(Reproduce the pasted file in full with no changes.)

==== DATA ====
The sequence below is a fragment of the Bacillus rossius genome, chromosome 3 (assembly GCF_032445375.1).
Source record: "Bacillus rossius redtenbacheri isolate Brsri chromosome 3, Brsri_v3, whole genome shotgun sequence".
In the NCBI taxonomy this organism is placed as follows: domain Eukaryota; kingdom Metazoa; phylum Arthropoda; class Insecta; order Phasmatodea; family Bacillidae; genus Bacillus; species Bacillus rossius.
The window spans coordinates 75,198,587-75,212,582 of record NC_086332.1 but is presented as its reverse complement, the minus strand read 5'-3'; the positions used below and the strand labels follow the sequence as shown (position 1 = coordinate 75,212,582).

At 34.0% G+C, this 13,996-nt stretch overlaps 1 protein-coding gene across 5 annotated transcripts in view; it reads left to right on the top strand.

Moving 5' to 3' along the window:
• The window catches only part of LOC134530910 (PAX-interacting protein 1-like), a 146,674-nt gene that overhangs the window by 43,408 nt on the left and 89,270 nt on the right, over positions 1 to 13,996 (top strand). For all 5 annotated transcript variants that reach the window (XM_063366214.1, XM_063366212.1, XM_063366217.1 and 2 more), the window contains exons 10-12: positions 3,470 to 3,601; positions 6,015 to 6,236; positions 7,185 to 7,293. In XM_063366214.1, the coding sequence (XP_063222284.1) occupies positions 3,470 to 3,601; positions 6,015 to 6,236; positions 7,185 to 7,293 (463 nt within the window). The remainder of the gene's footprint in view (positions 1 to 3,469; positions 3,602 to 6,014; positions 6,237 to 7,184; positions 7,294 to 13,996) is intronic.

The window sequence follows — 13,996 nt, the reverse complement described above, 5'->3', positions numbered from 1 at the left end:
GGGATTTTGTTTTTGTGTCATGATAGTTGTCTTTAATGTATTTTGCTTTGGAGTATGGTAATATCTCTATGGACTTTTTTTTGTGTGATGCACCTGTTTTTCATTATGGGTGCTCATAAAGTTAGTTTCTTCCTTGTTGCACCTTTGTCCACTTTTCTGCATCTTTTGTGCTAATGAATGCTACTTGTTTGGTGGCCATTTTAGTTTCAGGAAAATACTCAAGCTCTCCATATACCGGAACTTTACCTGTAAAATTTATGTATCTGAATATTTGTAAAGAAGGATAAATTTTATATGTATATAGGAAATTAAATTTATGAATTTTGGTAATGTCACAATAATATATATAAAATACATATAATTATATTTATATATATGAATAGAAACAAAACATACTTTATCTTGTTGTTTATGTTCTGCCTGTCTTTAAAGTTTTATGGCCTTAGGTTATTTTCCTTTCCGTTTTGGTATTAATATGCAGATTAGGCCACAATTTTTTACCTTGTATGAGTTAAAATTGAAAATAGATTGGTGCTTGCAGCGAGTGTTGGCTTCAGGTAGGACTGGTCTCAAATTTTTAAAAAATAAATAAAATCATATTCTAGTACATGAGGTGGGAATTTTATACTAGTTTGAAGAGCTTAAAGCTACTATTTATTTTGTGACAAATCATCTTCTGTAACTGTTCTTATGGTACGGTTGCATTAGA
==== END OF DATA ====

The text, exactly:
The sequence below is a fragment of the Bacillus rossius genome, chromosome 3 (assembly GCF_032445375.1).
Source record: "Bacillus rossius redtenbacheri isolate Brsri chromosome 3, Brsri_v3, whole genome shotgun sequence".
In the NCBI taxonomy this organism is placed as follows: domain Eukaryota; kingdom Metazoa; phylum Arthropoda; class Insecta; order Phasmatodea; family Bacillidae; genus Bacillus; species Bacillus rossius.
The window spans coordinates 75,198,587-75,212,582 of record NC_086332.1 but is presented as its reverse complement, the minus strand read 5'-3'; the positions used below and the strand labels follow the sequence as shown (position 1 = coordinate 75,212,582).

At 34.0% G+C, this 13,996-nt stretch overlaps 1 protein-coding gene across 5 annotated transcripts in view; it reads left to right on the top strand.

Moving 5' to 3' along the window:
• The window catches only part of LOC134530910 (PAX-interacting protein 1-like), a 146,674-nt gene that overhangs the window by 43,408 nt on the left and 89,270 nt on the right, over positions 1 to 13,996 (top strand). For all 5 annotated transcript variants that reach the window (XM_063366214.1, XM_063366212.1, XM_063366217.1 and 2 more), the window contains exons 10-12: positions 3,470 to 3,601; positions 6,015 to 6,236; positions 7,185 to 7,293. In XM_063366214.1, the coding sequence (XP_063222284.1) occupies positions 3,470 to 3,601; positions 6,015 to 6,236; positions 7,185 to 7,293 (463 nt within the window). The remainder of the gene's footprint in view (positions 1 to 3,469; positions 3,602 to 6,014; positions 6,237 to 7,184; positions 7,294 to 13,996) is intronic.

The window sequence follows — 13,996 nt, the reverse complement described above, 5'->3', positions numbered from 1 at the left end:
GGGATTTTGTTTTTGTGTCATGATAGTTGTCTTTAATGTATTTTGCTTTGGAGTATGGTAATATCTCTATGGACTTTTTTTTGTGTGATGCACCTGTTTTTCATTATGGGTGCTCATAAAGTTAGTTTCTTCCTTGTTGCACCTTTGTCCACTTTTCTGCATCTTTTGTGCTAATGAATGCTACTTGTTTGGTGGCCATTTTAGTTTCAGGAAAATACTCAAGCTCTCCATATACCGGAACTTTACCTGTAAAATTTATGTATCTGAATATTTGTAAAGAAGGATAAATTTTATATGTATATAGGAAATTAAATTTATGAATTTTGGTAATGTCACAATAATATATATAAAATACATATAATTATATTTATATATATGAATAGAAACAAAACATACTTTATCTTGTTGTTTATGTTCTGCCTGTCTTTAAAGTTTTATGGCCTTAGGTTATTTTCCTTTCCGTTTTGGTATTAATATGCAGATTAGGCCACAATTTTTTACCTTGTATGAGTTAAAATTGAAAATAGATTGGTGCTTGCAGCGAGTGTTGGCTTCAGGTAGGACTGGTCTCAAATTTTTAAAAAATAAATAAAATCATATTCTAGTACATGAGGTGGGAATTTTATACTAGTTTGAAGAGCTTAAAGCTACTATTTATTTTGTGACAAATCATCTTCTGTAACTGTTCTTATGGTACGGTTGCATTAGA